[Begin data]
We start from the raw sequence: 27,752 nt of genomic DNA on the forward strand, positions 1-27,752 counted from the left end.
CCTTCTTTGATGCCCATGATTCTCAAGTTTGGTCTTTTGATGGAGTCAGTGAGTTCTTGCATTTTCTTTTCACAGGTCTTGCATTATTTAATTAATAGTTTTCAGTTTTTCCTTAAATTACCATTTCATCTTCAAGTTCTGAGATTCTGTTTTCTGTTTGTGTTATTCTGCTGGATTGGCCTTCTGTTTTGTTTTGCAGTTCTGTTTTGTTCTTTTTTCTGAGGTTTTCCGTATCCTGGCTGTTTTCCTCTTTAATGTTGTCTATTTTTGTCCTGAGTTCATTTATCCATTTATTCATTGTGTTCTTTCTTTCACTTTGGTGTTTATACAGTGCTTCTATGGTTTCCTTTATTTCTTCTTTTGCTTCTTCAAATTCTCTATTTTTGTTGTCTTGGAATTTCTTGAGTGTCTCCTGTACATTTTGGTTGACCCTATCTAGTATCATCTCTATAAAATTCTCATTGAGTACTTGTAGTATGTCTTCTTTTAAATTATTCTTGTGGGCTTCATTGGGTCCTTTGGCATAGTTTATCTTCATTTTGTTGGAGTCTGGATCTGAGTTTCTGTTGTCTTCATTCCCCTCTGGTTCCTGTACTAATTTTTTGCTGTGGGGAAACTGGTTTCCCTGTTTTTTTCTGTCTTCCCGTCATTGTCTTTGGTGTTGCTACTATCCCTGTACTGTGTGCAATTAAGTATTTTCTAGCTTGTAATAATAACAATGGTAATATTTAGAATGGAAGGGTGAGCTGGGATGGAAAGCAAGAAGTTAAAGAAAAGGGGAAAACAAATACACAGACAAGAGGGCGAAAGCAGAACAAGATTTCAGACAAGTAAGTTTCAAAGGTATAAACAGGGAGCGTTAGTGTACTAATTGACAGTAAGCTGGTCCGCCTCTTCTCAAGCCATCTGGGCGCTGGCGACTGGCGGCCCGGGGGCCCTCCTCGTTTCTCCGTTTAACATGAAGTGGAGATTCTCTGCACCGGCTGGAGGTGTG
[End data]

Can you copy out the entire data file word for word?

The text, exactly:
We start from the raw sequence: 27,752 nt of genomic DNA on the forward strand, positions 1-27,752 counted from the left end.
CCTTCTTTGATGCCCATGATTCTCAAGTTTGGTCTTTTGATGGAGTCAGTGAGTTCTTGCATTTTCTTTTCACAGGTCTTGCATTATTTAATTAATAGTTTTCAGTTTTTCCTTAAATTACCATTTCATCTTCAAGTTCTGAGATTCTGTTTTCTGTTTGTGTTATTCTGCTGGATTGGCCTTCTGTTTTGTTTTGCAGTTCTGTTTTGTTCTTTTTTCTGAGGTTTTCCGTATCCTGGCTGTTTTCCTCTTTAATGTTGTCTATTTTTGTCCTGAGTTCATTTATCCATTTATTCATTGTGTTCTTTCTTTCACTTTGGTGTTTATACAGTGCTTCTATGGTTTCCTTTATTTCTTCTTTTGCTTCTTCAAATTCTCTATTTTTGTTGTCTTGGAATTTCTTGAGTGTCTCCTGTACATTTTGGTTGACCCTATCTAGTATCATCTCTATAAAATTCTCATTGAGTACTTGTAGTATGTCTTCTTTTAAATTATTCTTGTGGGCTTCATTGGGTCCTTTGGCATAGTTTATCTTCATTTTGTTGGAGTCTGGATCTGAGTTTCTGTTGTCTTCATTCCCCTCTGGTTCCTGTACTAATTTTTTGCTGTGGGGAAACTGGTTTCCCTGTTTTTTTCTGTCTTCCCGTCATTGTCTTTGGTGTTGCTACTATCCCTGTACTGTGTGCAATTAAGTATTTTCTAGCTTGTAATAATAACAATGGTAATATTTAGAATGGAAGGGTGAGCTGGGATGGAAAGCAAGAAGTTAAAGAAAAGGGGAAAACAAATACACAGACAAGAGGGCGAAAGCAGAACAAGATTTCAGACAAGTAAGTTTCAAAGGTATAAACAGGGAGCGTTAGTGTACTAATTGACAGTAAGCTGGTCCGCCTCTTCTCAAGCCATCTGGGCGCTGGCGACTGGCGGCCCGGGGGCCCTCCTCGTTTCTCCGTTTAACATGAAGTGGAGATTCTCTGCACCGGCTGGAGGTGTG